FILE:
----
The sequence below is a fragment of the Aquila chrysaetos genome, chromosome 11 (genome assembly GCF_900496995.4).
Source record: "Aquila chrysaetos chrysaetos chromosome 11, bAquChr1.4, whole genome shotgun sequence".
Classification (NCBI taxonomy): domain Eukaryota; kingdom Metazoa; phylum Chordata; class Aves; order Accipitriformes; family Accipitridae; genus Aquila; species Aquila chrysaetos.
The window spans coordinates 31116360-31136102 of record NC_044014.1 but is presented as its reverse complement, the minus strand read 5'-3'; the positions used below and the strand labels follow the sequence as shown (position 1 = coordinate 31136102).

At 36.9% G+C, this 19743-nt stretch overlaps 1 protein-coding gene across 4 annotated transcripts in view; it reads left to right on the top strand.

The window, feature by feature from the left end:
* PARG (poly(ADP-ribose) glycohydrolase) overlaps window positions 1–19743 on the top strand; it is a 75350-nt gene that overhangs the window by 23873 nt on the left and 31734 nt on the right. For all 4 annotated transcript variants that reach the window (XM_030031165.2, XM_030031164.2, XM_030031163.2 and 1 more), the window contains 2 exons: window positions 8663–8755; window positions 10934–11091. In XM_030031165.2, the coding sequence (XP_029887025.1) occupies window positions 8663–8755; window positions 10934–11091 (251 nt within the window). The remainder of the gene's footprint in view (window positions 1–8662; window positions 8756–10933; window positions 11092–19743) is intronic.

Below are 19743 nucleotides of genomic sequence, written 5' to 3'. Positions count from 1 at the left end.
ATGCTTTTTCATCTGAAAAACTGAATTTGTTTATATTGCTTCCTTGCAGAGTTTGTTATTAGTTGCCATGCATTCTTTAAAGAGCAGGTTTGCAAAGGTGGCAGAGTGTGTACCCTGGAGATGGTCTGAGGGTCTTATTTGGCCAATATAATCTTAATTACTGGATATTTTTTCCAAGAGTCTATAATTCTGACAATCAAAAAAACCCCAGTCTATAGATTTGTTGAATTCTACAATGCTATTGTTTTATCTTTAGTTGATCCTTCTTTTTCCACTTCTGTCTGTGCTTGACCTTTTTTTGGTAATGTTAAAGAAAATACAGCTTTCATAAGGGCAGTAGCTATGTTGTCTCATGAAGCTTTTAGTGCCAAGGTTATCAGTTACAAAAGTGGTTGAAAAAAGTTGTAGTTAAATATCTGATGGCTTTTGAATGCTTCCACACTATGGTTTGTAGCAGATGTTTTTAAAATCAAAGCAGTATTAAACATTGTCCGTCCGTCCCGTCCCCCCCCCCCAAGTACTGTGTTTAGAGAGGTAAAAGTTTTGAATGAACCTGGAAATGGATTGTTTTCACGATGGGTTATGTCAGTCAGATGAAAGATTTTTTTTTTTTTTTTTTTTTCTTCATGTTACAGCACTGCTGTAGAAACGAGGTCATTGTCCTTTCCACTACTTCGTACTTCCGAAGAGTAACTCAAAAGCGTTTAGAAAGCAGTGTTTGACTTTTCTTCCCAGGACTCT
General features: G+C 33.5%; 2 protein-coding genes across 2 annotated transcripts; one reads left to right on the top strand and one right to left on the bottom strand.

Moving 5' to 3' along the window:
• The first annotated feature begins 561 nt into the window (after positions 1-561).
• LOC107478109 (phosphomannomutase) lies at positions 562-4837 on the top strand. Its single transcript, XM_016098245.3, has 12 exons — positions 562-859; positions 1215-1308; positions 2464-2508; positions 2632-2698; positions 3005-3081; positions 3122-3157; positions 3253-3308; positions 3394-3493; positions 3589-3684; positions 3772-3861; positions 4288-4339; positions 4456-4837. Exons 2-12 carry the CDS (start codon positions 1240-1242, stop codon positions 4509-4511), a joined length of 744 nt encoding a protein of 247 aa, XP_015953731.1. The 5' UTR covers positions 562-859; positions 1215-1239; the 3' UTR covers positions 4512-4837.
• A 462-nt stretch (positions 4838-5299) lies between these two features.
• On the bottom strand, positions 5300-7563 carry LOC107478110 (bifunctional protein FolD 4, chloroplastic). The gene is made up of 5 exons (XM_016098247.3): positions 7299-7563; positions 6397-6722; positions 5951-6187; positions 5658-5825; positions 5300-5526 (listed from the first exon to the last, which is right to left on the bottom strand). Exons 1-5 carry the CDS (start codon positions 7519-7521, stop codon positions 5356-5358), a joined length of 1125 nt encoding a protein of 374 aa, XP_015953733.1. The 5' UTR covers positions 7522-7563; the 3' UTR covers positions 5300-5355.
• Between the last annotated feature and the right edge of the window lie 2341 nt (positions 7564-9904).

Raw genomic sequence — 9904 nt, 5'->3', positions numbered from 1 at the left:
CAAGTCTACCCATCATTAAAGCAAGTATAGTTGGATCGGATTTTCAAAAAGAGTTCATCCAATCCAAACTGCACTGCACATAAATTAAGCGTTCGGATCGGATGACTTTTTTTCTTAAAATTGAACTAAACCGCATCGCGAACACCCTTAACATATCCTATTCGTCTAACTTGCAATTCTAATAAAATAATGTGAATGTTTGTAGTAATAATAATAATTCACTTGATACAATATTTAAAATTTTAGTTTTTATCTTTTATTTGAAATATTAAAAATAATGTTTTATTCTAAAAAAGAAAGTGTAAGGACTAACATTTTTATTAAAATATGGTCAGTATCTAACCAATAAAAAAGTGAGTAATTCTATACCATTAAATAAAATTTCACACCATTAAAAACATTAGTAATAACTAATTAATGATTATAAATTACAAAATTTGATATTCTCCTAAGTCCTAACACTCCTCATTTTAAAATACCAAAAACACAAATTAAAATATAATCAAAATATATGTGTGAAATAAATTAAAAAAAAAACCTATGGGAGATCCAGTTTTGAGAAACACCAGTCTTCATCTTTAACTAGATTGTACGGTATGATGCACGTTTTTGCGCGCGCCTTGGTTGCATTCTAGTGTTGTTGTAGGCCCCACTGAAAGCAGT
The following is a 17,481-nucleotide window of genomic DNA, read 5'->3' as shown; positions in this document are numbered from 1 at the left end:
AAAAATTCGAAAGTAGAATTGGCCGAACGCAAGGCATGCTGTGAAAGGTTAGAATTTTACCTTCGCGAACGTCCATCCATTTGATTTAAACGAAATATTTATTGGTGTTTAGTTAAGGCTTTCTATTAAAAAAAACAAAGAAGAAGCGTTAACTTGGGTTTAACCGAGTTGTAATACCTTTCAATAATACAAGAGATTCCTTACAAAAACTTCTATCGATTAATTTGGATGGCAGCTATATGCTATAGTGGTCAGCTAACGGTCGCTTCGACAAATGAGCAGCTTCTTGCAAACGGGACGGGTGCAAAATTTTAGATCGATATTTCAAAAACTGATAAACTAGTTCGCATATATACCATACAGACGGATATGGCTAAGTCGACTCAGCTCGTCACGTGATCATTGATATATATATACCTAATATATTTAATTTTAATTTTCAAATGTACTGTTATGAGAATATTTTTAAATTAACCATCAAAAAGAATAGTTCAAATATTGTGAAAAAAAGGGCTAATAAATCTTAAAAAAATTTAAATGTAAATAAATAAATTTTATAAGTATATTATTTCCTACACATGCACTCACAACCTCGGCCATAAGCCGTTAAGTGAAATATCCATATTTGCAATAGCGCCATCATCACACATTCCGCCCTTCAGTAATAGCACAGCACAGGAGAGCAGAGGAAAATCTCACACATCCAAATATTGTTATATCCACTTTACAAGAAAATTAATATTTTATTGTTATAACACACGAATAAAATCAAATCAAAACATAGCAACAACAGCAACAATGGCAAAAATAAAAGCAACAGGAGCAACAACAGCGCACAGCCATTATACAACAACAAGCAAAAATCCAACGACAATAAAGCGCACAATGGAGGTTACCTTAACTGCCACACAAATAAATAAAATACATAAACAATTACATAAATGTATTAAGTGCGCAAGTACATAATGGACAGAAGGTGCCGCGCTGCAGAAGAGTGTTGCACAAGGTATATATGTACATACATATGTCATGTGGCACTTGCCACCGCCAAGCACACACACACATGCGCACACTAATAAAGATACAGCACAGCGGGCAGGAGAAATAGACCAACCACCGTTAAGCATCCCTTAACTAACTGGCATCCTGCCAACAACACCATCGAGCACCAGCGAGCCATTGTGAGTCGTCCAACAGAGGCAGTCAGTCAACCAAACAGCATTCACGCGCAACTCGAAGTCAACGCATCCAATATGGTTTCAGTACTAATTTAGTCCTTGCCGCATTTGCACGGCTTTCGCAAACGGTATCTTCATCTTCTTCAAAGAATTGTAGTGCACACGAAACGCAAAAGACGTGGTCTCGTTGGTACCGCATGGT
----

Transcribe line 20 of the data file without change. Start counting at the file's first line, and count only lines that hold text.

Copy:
AAAAATTCGAAAGTAGAATTGGCCGAACGCAAGGCATGCTGTGAAAGGTTAGAATTTTACCTTCGCGAACGTCCATCCATTTGATTTAAACGAAATATTTATTGGTGTTTAGTTAAGGCTTTCTATTAAAAAAAACAAAGAAGAAGCGTTAACTTGGGTTTAACCGAGTTGTAATACCTTTCAATAATACAAGAGATTCCTTACAAAAACTTCTATCGATTAATTTGGATGGCAGCTATATGCTATAGTGGTCAGCTAACGGTCGCTTCGACAAATGAGCAGCTTCTTGCAAACGGGACGGGTGCAAAATTTTAGATCGATATTTCAAAAACTGATAAACTAGTTCGCATATATACCATACAGACGGATATGGCTAAGTCGACTCAGCTCGTCACGTGATCATTGATATATATATACCTAATATATTTAATTTTAATTTTCAAATGTACTGTTATGAGAATATTTTTAAATTAACCATCAAAAAGAATAGTTCAAATATTGTGAAAAAAAGGGCTAATAAATCTTAAAAAAATTTAAATGTAAATAAATAAATTTTATAAGTATATTATTTCCTACACATGCACTCACAACCTCGGCCATAAGCCGTTAAGTGAAATATCCATATTTGCAATAGCGCCATCATCACACATTCCGCCCTTCAGTAATAGCACAGCACAGGAGAGCAGAGGAAAATCTCACACATCCAAATATTGTTATATCCACTTTACAAGAAAATTAATATTTTATTGTTATAACACACGAATAAAATCAAATCAAAACATAGCAACAACAGCAACAATGGCAAAAATAAAAGCAACAGGAGCAACAACAGCGCACAGCCATTATACAACAACAAGCAAAAATCCAACGACAATAAAGCGCACAATGGAGGTTACCTTAACTGCCACACAAATAAATAAAATACATAAACAATTACATAAATGTATTAAGTGCGCAAGTACATAATGGACAGAAGGTGCCGCGCTGCAGAAGAGTGTTGCACAAGGTATATATGTACATACATATGTCATGTGGCACTTGCCACCGCCAAGCACACACACACATGCGCACACTAATAAAGATACAGCACAGCGGGCAGGAGAAATAGACCAACCACCGTTAAGCATCCCTTAACTAACTGGCATCCTGCCAACAACACCATCGAGCACCAGCGAGCCATTGTGAGTCGTCCAACAGAGGCAGTCAGTCAACCAAACAGCATTCACGCGCAACTCGAAGTCAACGCATCCAATATGGTTTCAGTACTAATTTAGTCCTTGCCGCATTTGCACGGCTTTCGCAAACGGTATCTTCATCTTCTTCAAAGAATTGTAGTGCACACGAAACGCAAAAGACGTGGTCTCGTTGGTACCGCATGGT